I AM curious about whether or not he used it as a coating on the ISBU based swimming pool.
It should be noted that I fully understand the “geekspeak”. I understand both Architecture and Bio-Chemistry.
Surely, somebody has proven that this stuff works, to the guys that make it possible for the rest of us to use it, right?
Um… after they tested it, the EPA (the Environmental Protection Agency) said:
“The EPA does not recommend paints and coatings be used in place of traditional bulk insulation. We haven’t seen any independent studies which can verify their insulating qualities.”
I’m a big fan of Alex Wilson. Who’s that, you ask?
For more than 30 years, Alex Wilson has been the most trusted voice on energy efficiency and environmentally responsible design and construction. He founded BuildingGreen in 1985 and launched Environmental Building News (EBN) in 1992 as the first North American publication focused on green building. He built the reputation, resources, and staff that today makes BuildingGreen, the leading information company on green building, publishing not only EBN, but also the GreenSpec Directory, BuildingGreen.com, and LEEDuser, as well as providing consulting for a variety of companies for whom sustainable design is a core value.
HE has an opinion about “Ceramic Coatings”, too;
“To say that there is a lot of hype about insulating paints and radiant barrier coatings is an understatement. The Internet is rife with claims of paints that dramatically reduce heat transfer—usually based on some technological magic spun off from NASA. While these products may have some relevance in the extreme conditions of outer space, manufacturers of paints containing “ceramic beads” or “sodium borosilicate microspheres” are making claims that defy the laws of physics—and independent test results—when they claim they can save significant energy in buildings.”
Okay, so basically what he says is that to achieve their claims, Ceramic Coatings would have to defy the laws of physics. And he makes it clear that independent test results don’t back up manufacturer claims, either.
I have enough experience with Cad Stations and “test tubes and other junk that will kill you if you look at it twice without smiling…”to know you have to be careful.
I really make it a point to avoid using products that make outrageous claims that contradict science, cost outrageous amounts of money (I’m told that it’s up to $700 a gallon), are only hawked by people PAID to hawk them, products that supposedly negate everything that we were ever taught about construction (or physics) without being able to PROVE beyond a shadow of a doubt WHY in our right minds, we should actually do that….
Okay, okay… you get it. I’ve tried it. I’ve tested it. I’ve used white paint too. Similar results, when it comes to insulating an ISBU. Neither one works worth a darn, but both do “similarly” well. Hmmmmmm…. again.
Look, I WANT this to work.
Truly. I’d like nothing better. In fact, I really WAS pulling for the guys.
Insulation is the HARDEST part of getting ISBU homes built.
If I could find some miracle coating that could be applied in a business card thickness, that would take the place of inches or ven a foot of insulation, don’t you think I’d be doing it? I’ve been working on these boxes since 1977.
Hundreds of them.
It would revolutionize home building. You wouldn’t just use it on ISBU homes, you’d use it on all those old homes in America that can’t be insulated any other way, but by “repainting them.” You’d even apply it to cars and aircraft to take the place of insulation!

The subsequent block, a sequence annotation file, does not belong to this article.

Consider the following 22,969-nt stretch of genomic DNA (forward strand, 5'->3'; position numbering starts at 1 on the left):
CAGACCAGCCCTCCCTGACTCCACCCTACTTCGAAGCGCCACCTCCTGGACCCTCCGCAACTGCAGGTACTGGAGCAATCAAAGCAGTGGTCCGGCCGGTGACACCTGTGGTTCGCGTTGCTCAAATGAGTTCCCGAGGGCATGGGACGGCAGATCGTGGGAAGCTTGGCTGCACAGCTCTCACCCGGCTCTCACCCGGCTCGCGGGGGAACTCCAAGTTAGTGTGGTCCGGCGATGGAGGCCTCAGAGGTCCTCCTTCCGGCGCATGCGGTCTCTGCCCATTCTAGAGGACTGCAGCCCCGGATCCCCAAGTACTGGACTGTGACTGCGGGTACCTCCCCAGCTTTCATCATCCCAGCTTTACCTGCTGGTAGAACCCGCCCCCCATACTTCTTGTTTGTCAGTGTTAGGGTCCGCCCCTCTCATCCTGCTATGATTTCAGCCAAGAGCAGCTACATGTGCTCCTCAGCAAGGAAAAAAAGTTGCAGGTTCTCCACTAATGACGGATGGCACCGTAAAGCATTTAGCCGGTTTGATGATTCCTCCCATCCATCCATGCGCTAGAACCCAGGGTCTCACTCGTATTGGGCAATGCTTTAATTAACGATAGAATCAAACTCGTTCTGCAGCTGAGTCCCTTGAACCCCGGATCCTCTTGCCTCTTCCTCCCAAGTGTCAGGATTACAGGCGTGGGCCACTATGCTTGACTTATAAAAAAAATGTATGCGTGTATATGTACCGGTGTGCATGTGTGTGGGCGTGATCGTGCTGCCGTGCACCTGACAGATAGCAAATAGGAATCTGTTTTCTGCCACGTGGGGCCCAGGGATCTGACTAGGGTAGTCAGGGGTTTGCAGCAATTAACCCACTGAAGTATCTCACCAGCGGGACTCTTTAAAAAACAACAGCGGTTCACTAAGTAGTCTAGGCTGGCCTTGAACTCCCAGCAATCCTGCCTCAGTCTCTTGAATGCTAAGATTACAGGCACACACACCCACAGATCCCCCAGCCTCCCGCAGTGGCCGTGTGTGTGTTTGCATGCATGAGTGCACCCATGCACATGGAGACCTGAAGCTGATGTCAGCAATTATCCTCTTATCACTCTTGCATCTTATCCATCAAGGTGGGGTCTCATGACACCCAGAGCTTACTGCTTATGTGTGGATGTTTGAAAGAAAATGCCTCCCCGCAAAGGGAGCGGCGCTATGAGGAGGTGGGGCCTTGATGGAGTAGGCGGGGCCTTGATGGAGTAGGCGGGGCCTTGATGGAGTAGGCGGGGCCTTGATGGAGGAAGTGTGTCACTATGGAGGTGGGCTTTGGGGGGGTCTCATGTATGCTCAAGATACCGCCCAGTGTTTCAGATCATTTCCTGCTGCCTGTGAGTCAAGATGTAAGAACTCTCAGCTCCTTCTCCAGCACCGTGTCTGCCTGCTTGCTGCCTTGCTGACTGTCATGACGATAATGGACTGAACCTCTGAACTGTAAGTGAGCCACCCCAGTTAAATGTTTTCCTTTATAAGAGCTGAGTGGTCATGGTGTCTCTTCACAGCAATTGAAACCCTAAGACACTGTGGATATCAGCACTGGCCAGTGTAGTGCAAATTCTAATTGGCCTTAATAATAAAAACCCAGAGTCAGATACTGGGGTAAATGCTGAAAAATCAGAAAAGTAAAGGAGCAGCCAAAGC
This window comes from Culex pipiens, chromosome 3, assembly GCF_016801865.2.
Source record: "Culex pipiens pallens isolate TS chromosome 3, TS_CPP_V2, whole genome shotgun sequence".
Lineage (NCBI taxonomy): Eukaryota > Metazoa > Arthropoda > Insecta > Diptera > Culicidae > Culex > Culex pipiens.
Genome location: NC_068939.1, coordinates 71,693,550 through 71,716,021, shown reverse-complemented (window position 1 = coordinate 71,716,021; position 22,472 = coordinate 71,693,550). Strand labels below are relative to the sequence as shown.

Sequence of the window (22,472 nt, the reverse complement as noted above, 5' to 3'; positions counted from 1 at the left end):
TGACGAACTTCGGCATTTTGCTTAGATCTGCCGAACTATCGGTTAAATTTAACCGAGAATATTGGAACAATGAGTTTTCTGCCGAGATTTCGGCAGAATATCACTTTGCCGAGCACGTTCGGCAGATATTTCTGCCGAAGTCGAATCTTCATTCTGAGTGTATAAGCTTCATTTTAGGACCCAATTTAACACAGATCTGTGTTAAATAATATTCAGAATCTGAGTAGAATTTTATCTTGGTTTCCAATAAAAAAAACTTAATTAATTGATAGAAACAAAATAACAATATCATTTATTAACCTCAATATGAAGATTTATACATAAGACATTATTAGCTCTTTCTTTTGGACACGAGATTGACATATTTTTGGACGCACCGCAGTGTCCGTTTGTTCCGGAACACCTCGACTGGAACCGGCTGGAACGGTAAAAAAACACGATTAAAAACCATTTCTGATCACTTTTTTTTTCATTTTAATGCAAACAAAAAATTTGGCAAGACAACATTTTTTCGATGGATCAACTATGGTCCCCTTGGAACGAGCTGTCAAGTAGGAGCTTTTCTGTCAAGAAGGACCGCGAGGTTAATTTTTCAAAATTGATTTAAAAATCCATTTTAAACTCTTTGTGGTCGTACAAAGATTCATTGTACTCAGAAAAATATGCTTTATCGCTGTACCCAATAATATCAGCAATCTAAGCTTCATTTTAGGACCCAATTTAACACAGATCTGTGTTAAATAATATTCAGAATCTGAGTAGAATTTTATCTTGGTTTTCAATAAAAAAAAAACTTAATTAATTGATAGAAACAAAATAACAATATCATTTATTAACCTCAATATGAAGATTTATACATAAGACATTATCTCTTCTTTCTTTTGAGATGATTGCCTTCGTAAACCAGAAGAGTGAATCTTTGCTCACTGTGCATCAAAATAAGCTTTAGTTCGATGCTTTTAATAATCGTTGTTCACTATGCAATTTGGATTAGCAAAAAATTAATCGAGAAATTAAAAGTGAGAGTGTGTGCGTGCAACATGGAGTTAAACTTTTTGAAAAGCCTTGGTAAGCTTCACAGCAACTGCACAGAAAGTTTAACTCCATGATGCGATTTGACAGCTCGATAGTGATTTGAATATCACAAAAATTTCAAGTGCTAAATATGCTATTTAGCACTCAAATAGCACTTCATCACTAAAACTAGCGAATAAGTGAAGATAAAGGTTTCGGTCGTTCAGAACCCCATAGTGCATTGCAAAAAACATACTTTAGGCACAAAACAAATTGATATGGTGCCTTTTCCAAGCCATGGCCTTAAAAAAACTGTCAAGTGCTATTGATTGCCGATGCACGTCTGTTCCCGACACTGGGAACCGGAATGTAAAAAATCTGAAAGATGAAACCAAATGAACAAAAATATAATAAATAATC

Why aren’t they doing that?
Um… because it doesn’t work. That’s why.
Until someone can prove to me that ceramic coatings will work in every zip code in the US of A and take the place of insulation (with a set of tests recognized by the industry, tests that I can duplicate MYSELF), I won’t use the product, and if I’m working with you on YOUR home or building, I won’t let YOU, either.
I have too much love for my family, and even yours (which is saying something because I don’t even KNOW you, yet…) to put them at risk, based on snake oil spec sheets that are bandied about by “pie in the sky” internet websites. Have you seen some of the websites? Can you say; “Shoddy?”
Incidentally, myself and several other engineers have invited several manufactures of Ceramic coatings to rebut our opinions and claims on our websites, in an unedited fashion, so they can prove we’re wrong. My site, for example is one of the biggest “content based” blogs on ISBU construction on the Internet. I’ve gotten 350,000 views thru WordPress servers (where my blog “lives”) alone this year, and about triple that in syndication.
It’s been almost two years. No takers. And we’ve asked repeatedly. In fact, they no longer even respond to our email.
Now take all this a step further. If I can use pre-made steel boxes to frame my home, I can put them together to make large spaces, and even cut my labor costs, if I use a good design to start with.
And we won’t talk about repurposing, recycling or even resurrecting old unwanted materials to make it work cost effectively… will we… jpf?
Wait, I just did. Oops.
While I’m preparing for a revolution, it has nothing to do with insulation. Except to insulate my family from it.
For more information about Ceramic Coatings, you can start here:
They point to SCIENTIFIC STUDY conducted by the Cold Climate Housing Research Center (CCHRC) in Fairbanks, Alaska. The guys and gals at CCHRD concluded that the ceramic coatings provided NADA for keeping a warm box from getting cold in sub-zero temps using Ceramic insulation.
Here’s that study detail:
Like I said; “I WANT this to work. It’d make my life a LOT easier. It just DOESN’T. Period.”
To quote the “GreenBuildingAdvisor.com” article:
“Every researcher who has examined these products has concluded that there is no such thing as insulating paint. For example, tests at the Florida Solar Energy Center confirm that these paints are nothing special: “The Florida Solar Energy Center has tested ceramic paints and found them to have no significant advantage over ordinary paint in terms of their ability to retard heat gains through exterior building surfaces.”
Let The Buyer Beware.